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Mark Fernald: How Do We Keep Guns Away From “Bad Guys”

“The only way to stop a bad guy with a gun is a good guy with a gun.” So said NRA President Wayne LaPierre just after the Sandy Hook massacre. If a ‘bad guy’ pulls out a gun and starts shooting, the only answer, according to Mr. LaPierre, is for someone to pull out another gun and take the ‘bad guy’ out.

The NRA and the Republican Party advocate what they call “Constitutional carry”—allowing anyone to carry a gun, openly or concealed, at any time and anywhere (excluding, one presumes, people with felony convictions). Republicans all over the country are attacking background checks, gun-free zones, and laws that require a permit to carry a loaded, concealed weapon.

The Democratic Party approach is different; it focuses on preventing people likely to misuse guns from getting them in the first place. The background check law has stopped over 1.5 million ‘bad guys’ from buying guns since 1994. That law passed after a Republican filibuster failed.

Unfortunately, our background check system has a couple of glaring loopholes. It does not cover sales of guns by unlicensed sellers at gun shows or sales between private parties, so any ‘bad guy’ who wants to buy a gun has an easy workaround.

Republicans have repeatedly blocked efforts by Democrats to require a background check for all gun sales. Republicans seem to value easy access to guns over a system that would keep guns out of the hands of felons and people with severe mental disabilities.

This is not about Constitutional rights. Background checks and concealed carry permits are Constitutional. In the case of District of Columbia v. Heller, the US Supreme Court ruled that citizens have a Constitutional right to keep and bear arms. Justice Scalia, writing for the majority, explained that the right to bear arms is limited: It is not “a right to keep and carry any weapon whatsoever in any manner whatsoever and for whatever purpose.” Justice Scalia specifically referenced prior court decisions that upheld restrictions or bans on carrying concealed, loaded weapons.

For 94 years, New Hampshire has required a permit to carry a loaded, concealed weapon in a car or on your person. The permits are issued by the chiefs of police in each city and town. The law states that permits can be issued to “a suitable person to be licensed.”

Our chiefs of police have taken their responsibility seriously, seeking out the record and the reputation of those applying for a concealed carry permit. Sometimes an applicant is an irresponsible citizen who is not suitable for a permit: a person who has a history of getting drunk in bars and picking fights; a person who has threatened someone with a gun in the past, though never convicted of a felony; a person who has been involved in road rage incidents; a person who has been the subject of multiple domestic violence calls to 911.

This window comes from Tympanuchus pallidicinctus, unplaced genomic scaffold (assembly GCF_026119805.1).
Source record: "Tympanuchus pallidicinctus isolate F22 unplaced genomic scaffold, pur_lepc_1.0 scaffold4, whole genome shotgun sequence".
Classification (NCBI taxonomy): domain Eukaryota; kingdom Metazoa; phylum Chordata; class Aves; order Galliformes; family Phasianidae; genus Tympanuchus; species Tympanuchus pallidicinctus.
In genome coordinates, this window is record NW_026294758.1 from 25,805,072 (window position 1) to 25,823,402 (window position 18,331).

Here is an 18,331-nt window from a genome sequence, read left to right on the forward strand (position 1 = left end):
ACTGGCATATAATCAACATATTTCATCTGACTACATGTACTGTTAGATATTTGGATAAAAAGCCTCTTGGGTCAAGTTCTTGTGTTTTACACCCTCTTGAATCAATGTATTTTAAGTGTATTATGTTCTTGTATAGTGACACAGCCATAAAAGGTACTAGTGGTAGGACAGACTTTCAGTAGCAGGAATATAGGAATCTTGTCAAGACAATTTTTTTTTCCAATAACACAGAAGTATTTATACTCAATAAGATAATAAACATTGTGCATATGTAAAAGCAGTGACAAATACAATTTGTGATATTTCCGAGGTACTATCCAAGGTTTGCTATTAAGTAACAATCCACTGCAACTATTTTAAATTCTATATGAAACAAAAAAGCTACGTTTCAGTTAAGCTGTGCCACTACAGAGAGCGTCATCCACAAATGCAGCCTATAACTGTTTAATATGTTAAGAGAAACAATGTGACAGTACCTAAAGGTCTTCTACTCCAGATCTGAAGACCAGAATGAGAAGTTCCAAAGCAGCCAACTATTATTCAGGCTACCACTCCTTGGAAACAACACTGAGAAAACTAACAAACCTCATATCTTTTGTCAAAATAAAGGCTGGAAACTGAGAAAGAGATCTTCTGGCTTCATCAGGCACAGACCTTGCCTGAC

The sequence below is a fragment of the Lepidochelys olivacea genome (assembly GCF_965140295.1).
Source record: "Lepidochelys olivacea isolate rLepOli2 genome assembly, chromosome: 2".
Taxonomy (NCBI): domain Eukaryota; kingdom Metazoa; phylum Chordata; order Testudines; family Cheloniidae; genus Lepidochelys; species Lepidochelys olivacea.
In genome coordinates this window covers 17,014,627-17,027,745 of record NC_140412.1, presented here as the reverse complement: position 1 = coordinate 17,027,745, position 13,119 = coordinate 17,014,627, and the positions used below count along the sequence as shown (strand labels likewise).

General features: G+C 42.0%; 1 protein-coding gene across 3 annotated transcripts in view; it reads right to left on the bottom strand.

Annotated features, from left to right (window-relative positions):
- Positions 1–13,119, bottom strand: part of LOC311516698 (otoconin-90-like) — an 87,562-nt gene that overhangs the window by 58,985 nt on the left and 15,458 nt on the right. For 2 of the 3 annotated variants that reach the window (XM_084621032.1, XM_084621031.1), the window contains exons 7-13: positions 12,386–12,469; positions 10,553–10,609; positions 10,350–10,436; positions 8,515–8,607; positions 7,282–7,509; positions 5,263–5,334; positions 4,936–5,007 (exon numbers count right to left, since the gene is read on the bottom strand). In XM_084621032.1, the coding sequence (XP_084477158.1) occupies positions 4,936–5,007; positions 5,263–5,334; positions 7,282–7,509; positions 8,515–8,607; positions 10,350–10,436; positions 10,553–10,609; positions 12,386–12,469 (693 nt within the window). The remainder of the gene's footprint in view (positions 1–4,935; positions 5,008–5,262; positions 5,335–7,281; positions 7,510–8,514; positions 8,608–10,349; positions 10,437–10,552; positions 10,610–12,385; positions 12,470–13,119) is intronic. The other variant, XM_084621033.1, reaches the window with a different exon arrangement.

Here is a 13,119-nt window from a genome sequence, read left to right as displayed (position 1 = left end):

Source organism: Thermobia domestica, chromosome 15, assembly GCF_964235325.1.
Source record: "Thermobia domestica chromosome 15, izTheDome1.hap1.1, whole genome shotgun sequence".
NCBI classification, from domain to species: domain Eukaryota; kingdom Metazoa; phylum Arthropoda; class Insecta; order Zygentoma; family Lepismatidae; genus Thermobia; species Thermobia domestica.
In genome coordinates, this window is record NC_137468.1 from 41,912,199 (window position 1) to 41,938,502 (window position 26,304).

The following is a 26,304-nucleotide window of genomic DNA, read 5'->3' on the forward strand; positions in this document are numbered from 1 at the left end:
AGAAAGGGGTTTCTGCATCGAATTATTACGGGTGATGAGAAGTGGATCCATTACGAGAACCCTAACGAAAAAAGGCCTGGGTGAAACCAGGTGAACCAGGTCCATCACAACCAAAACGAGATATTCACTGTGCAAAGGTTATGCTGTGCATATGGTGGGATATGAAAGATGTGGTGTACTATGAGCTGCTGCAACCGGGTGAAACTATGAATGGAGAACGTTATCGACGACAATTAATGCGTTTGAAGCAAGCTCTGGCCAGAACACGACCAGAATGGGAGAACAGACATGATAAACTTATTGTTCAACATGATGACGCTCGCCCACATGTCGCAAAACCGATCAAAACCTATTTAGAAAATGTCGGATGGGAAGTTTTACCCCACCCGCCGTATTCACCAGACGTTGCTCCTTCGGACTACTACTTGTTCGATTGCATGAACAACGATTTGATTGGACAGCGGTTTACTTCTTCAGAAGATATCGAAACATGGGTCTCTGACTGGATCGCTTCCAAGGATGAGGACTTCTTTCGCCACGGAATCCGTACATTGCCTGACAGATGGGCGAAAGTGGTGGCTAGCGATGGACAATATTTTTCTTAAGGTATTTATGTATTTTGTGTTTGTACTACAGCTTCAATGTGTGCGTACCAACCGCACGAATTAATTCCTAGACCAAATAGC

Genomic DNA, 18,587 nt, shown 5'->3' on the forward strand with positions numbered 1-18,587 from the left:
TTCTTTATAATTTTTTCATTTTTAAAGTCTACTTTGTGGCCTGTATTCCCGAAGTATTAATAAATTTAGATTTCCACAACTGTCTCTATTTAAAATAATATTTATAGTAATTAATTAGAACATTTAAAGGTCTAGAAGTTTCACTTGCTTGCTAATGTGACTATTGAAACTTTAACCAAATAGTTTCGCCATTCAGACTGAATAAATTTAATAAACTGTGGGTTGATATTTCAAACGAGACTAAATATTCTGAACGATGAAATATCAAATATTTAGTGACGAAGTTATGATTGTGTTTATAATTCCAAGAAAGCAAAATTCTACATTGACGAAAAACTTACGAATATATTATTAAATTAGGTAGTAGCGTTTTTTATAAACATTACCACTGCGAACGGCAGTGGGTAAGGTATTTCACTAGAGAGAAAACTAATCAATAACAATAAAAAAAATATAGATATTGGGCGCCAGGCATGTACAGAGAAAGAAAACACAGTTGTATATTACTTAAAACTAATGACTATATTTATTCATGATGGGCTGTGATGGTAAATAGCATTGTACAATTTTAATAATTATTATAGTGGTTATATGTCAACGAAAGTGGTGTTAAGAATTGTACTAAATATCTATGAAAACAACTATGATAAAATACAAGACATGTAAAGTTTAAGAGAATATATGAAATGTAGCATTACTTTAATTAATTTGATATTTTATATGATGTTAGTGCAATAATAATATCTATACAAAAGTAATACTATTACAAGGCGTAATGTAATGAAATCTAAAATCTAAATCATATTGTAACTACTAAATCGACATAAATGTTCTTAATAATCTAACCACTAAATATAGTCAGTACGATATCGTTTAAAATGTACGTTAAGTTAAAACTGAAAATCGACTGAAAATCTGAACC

Under current law, if a person has committed an act of violence below the felony level, it is legal for that person to have a gun at home. But if that person wants to carry a loaded concealed weapon in public, New Hampshire has a higher standard implemented by our chiefs of police.

The State Senate and the House have now passed SB12, which eliminates the requirement for a permit to carry a concealed loaded weapon. In the Senate, the ten Democrats were the only no votes. Thirteen Republicans voted yes. The vote in the House was nearly as lopsided. Only two Republicans voted no, and only ten Democrats voted yes.

The effect of SB12 is to remove the discretion of chiefs of police to deny permits. Republicans talk about law and order; they should trust the chiefs of police to exercise good judgment in determining who should be allowed to carry a loaded, concealed weapon. This is what Republicans and the NRA have now abolished.

The New Hampshire Association of Chiefs of Police spoke out against SB12. Their arguments fell on deaf ears. The Governor has indicated he will sign SB12.

If you have a chance to speak to your Representative or Senator or the Governor, ask these questions: Should an alcoholic with multiple DWI convictions be allowed to carry a loaded concealed weapon? How about the man who punched his neighbor during an argument? Or the woman who has been diagnosed a paranoid schizophrenic, and sometimes fails to take her meds?

Once Republicans have succeeded in passing SB12, almost anybody could be carrying a loaded, concealed weapon—even people with violent histories. And our only defense, in this Republican world, will be to avoid the first shot, and try to return fire.

 

Mark Fernald is a former State Senator and was the 2002 Democratic nominee for Governor. He can be reached at mark@markfernald.com.

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